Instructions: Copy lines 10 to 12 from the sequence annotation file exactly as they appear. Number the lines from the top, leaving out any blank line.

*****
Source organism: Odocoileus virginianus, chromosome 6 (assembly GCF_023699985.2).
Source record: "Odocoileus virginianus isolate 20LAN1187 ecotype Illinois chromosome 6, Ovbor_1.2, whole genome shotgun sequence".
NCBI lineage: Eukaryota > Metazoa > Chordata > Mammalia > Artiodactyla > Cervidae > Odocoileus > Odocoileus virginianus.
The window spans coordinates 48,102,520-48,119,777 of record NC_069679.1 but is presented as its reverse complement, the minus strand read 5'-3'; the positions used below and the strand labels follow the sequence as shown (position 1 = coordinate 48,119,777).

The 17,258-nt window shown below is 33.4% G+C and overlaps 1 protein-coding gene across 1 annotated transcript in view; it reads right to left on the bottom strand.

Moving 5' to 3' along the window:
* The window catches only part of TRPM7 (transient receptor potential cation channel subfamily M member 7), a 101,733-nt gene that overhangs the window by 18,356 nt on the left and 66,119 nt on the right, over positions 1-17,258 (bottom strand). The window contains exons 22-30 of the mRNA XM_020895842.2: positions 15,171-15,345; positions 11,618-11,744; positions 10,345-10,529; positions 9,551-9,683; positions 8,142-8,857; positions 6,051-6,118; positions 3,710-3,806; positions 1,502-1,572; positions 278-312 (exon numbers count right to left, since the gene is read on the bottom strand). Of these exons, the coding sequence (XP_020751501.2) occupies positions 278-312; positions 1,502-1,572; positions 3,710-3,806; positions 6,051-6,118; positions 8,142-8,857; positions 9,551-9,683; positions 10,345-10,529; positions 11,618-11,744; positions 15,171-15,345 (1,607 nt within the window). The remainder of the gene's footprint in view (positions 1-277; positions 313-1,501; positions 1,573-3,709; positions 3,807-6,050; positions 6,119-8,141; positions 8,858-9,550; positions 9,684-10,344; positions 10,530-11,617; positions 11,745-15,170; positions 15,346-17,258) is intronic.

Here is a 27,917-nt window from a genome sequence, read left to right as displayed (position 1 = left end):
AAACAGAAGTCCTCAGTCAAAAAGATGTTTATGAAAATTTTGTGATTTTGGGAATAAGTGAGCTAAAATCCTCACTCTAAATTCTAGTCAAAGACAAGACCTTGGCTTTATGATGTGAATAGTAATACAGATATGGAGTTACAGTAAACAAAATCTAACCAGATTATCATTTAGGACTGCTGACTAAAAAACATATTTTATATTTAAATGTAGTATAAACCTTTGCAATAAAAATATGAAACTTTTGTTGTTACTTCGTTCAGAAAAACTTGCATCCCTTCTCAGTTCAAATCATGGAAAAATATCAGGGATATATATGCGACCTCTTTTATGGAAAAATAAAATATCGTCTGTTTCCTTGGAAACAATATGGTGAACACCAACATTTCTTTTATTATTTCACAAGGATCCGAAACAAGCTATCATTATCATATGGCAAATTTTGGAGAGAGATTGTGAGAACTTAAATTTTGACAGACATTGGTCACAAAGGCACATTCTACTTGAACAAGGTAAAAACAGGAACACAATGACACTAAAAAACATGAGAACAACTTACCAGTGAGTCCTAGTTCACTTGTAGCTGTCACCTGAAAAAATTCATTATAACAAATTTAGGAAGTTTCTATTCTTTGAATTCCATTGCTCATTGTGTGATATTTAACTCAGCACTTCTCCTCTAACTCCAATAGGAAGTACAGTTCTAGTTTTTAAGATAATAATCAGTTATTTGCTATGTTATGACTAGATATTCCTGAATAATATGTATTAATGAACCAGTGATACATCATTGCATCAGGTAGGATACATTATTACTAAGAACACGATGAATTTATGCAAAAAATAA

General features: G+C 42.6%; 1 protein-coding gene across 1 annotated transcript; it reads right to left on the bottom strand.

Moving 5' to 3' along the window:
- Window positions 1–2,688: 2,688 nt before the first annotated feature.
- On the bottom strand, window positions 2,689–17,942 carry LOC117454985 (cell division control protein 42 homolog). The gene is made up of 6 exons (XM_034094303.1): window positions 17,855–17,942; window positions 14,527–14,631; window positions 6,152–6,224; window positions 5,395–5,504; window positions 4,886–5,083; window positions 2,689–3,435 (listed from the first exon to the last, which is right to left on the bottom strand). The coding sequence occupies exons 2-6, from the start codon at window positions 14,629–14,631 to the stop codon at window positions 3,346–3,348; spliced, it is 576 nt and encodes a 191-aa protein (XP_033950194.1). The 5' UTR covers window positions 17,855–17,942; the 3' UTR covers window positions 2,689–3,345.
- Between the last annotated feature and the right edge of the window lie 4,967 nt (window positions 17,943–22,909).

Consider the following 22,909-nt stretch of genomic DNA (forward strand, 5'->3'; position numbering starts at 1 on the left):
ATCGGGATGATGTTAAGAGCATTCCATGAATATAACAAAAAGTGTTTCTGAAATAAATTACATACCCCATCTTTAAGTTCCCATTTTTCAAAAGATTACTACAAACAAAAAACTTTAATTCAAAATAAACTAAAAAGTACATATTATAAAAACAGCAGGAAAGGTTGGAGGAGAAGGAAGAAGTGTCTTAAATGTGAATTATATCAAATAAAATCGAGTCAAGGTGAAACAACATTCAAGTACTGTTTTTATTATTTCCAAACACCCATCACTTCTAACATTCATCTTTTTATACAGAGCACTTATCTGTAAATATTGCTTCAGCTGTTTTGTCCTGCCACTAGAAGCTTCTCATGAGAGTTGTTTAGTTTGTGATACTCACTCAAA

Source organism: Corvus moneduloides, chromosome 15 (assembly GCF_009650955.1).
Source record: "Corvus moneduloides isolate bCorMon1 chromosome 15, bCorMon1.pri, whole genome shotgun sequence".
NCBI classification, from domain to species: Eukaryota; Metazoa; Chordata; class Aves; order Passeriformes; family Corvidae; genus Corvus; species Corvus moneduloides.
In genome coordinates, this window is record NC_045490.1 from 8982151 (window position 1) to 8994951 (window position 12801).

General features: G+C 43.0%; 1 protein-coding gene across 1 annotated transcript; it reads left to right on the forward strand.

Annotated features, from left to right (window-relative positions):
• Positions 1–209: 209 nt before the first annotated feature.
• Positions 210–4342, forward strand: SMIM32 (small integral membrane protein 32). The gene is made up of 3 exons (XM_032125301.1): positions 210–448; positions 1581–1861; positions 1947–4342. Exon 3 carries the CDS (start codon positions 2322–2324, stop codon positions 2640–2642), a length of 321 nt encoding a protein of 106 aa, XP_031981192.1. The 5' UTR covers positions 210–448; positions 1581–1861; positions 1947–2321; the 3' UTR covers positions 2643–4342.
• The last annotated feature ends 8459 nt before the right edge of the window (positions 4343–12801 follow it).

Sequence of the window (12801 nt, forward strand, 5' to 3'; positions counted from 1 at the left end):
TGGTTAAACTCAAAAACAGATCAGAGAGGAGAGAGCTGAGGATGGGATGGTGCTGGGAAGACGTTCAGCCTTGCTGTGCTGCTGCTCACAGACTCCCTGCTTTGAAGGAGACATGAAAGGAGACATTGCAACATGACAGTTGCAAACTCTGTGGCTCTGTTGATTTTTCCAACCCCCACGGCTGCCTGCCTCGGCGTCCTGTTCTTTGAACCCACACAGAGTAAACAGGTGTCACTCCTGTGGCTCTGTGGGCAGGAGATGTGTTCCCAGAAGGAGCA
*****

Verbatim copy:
General features: G+C 42.6%; 1 protein-coding gene across 1 annotated transcript; it reads right to left on the bottom strand.

Moving 5' to 3' along the window:
- Window positions 1–2,688: 2,688 nt before the first annotated feature.